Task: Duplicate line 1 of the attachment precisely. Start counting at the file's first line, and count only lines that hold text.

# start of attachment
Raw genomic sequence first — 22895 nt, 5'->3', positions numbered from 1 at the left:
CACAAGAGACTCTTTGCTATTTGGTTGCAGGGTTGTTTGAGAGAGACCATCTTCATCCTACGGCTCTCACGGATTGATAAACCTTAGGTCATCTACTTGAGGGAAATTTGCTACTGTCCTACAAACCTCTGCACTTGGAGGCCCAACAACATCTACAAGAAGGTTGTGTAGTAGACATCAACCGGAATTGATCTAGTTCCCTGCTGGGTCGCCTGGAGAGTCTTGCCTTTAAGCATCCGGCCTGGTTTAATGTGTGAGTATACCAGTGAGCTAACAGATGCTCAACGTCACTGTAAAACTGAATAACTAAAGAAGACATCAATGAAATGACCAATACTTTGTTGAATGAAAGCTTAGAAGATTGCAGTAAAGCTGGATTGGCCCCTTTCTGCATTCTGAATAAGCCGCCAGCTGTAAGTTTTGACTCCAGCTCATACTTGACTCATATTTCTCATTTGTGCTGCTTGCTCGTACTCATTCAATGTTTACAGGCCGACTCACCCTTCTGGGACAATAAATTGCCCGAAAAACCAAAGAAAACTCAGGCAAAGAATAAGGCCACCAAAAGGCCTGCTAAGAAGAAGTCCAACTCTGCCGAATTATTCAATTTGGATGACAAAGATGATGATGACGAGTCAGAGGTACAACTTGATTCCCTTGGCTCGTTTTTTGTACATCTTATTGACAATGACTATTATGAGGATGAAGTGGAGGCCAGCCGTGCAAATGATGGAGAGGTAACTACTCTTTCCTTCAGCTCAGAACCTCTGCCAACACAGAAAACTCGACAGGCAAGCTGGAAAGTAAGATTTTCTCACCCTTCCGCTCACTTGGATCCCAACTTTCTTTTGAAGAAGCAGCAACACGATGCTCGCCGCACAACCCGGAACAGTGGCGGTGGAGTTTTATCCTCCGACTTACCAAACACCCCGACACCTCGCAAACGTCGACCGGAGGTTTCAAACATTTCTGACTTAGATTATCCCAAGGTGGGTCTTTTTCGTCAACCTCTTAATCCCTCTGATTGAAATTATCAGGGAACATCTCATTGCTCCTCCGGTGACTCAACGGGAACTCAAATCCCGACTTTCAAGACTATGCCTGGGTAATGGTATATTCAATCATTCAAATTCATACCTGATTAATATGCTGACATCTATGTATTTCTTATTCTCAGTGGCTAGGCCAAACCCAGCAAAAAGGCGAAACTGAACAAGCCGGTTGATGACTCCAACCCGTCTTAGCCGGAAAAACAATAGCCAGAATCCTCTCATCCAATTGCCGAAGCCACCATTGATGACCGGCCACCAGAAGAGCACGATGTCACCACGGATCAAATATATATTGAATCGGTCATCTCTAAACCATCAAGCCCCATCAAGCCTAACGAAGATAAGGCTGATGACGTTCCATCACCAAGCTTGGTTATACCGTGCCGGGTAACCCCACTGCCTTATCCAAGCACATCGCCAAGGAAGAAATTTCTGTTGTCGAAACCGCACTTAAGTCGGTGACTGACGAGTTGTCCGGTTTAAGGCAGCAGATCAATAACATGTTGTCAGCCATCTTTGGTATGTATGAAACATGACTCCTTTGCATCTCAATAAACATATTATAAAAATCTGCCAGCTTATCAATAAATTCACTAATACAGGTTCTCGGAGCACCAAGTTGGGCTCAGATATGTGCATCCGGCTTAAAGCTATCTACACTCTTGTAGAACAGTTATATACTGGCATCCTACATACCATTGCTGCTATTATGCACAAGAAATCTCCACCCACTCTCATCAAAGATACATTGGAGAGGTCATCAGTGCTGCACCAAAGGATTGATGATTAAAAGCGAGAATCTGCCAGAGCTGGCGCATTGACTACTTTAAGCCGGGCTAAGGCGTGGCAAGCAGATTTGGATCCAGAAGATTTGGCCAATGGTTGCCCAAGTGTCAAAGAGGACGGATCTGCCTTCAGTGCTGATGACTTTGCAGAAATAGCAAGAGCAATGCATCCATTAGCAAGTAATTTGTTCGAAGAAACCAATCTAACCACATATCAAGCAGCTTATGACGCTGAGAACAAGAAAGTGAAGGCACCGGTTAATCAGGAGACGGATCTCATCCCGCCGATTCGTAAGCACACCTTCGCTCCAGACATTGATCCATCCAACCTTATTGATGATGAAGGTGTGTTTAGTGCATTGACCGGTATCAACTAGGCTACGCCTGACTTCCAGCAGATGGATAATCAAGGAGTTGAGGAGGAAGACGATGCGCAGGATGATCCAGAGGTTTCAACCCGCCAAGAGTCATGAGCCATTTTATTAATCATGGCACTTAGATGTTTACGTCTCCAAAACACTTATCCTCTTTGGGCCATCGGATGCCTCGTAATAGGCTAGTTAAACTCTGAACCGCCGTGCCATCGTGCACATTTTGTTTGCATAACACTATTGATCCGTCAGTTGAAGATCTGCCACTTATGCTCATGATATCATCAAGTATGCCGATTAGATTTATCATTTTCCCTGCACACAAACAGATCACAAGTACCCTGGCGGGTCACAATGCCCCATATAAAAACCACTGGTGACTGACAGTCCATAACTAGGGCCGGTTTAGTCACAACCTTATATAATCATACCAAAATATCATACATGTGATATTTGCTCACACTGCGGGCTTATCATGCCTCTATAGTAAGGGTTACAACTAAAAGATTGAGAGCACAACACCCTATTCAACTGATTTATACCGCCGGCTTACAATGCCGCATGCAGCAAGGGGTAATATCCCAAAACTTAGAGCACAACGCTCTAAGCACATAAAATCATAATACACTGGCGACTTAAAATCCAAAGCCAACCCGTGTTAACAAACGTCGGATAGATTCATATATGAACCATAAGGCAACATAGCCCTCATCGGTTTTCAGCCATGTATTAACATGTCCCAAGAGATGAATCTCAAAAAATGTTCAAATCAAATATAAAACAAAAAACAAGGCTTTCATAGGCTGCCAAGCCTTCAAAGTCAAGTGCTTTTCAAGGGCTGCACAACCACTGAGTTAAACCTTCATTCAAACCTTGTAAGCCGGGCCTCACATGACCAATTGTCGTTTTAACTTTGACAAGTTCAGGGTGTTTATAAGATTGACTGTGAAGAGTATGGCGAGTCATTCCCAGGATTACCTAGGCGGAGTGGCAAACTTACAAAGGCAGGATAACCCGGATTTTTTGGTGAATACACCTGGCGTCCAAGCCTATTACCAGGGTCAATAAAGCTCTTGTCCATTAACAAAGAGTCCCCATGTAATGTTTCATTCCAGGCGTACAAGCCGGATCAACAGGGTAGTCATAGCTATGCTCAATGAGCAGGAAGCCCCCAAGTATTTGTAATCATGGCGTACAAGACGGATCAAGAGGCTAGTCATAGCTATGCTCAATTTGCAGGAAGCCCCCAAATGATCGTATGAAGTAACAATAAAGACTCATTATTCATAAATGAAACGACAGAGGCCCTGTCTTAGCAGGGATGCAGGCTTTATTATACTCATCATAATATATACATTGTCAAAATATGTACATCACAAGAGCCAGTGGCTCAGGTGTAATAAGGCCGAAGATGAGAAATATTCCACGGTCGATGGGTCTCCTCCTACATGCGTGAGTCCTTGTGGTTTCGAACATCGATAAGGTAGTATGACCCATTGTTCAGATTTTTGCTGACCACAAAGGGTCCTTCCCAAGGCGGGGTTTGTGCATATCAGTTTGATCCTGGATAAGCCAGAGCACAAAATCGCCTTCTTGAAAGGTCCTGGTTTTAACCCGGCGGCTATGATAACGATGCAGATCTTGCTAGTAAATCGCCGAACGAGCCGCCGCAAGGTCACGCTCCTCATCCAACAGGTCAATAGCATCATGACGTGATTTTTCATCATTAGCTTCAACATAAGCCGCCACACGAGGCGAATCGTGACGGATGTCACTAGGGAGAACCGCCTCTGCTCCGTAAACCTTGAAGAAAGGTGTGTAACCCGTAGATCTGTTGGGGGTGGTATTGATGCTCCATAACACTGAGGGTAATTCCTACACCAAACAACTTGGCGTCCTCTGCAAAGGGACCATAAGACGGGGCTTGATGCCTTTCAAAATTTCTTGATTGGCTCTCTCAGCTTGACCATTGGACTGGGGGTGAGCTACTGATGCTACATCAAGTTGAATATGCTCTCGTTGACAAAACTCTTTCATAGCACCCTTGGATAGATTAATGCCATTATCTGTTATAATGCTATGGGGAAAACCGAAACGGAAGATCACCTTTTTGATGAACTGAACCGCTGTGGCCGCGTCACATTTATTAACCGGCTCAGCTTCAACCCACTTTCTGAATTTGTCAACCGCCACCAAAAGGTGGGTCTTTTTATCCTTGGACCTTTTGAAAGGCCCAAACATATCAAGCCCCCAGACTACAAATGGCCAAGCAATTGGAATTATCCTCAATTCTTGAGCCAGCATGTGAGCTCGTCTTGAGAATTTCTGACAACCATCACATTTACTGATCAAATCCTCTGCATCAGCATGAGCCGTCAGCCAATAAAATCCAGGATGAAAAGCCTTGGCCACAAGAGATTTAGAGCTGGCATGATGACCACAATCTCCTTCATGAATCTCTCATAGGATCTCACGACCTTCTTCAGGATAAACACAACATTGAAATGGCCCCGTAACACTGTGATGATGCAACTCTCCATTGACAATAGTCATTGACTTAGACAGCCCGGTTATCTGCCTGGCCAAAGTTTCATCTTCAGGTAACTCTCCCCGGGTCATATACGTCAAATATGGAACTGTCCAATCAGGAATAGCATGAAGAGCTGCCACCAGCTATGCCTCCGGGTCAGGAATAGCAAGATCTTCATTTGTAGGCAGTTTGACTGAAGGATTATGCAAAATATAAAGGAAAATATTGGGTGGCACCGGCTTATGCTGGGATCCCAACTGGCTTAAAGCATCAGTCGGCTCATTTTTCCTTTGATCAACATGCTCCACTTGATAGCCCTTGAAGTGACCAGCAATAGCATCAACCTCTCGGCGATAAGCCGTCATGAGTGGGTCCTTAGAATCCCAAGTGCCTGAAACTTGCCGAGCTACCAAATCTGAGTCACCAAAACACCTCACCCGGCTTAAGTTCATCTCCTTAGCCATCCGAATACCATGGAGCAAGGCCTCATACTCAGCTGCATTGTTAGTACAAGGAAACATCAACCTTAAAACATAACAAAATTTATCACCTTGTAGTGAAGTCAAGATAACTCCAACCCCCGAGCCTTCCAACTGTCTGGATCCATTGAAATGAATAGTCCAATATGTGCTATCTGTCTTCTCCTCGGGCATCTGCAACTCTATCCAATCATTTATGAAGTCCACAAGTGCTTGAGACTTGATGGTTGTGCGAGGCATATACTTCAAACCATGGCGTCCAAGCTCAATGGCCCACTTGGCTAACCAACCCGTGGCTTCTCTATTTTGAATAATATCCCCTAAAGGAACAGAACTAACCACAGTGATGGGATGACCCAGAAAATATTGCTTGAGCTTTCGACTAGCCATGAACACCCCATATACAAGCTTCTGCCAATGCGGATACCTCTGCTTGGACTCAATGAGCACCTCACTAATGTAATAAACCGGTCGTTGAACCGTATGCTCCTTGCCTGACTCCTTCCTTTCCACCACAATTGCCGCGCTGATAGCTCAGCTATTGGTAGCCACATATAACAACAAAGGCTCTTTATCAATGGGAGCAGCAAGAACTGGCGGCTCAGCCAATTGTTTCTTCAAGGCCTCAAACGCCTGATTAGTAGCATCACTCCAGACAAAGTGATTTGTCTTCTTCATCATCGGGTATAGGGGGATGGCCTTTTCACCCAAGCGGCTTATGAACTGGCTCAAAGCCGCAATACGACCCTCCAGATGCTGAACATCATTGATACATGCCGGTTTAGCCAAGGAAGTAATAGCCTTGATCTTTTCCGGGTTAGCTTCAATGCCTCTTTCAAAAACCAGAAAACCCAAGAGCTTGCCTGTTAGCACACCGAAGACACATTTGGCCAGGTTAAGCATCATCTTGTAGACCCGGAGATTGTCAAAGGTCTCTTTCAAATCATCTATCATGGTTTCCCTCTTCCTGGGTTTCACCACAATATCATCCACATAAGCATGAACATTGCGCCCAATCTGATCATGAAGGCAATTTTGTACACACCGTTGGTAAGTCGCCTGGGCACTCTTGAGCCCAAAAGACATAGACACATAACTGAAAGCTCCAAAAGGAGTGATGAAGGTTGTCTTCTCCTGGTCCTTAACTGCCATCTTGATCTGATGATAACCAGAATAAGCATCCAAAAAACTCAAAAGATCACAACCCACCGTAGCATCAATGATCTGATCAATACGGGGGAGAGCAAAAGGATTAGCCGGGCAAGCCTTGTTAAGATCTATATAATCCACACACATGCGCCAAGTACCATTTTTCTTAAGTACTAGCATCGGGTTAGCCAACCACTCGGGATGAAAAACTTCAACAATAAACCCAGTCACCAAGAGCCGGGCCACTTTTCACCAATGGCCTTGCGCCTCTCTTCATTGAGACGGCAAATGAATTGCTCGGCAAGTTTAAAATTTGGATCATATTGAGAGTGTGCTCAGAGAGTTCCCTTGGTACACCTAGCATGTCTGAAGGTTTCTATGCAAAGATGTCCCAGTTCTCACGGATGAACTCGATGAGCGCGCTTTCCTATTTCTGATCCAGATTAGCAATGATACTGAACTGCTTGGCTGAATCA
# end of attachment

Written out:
Raw genomic sequence first — 22895 nt, 5'->3', positions numbered from 1 at the left: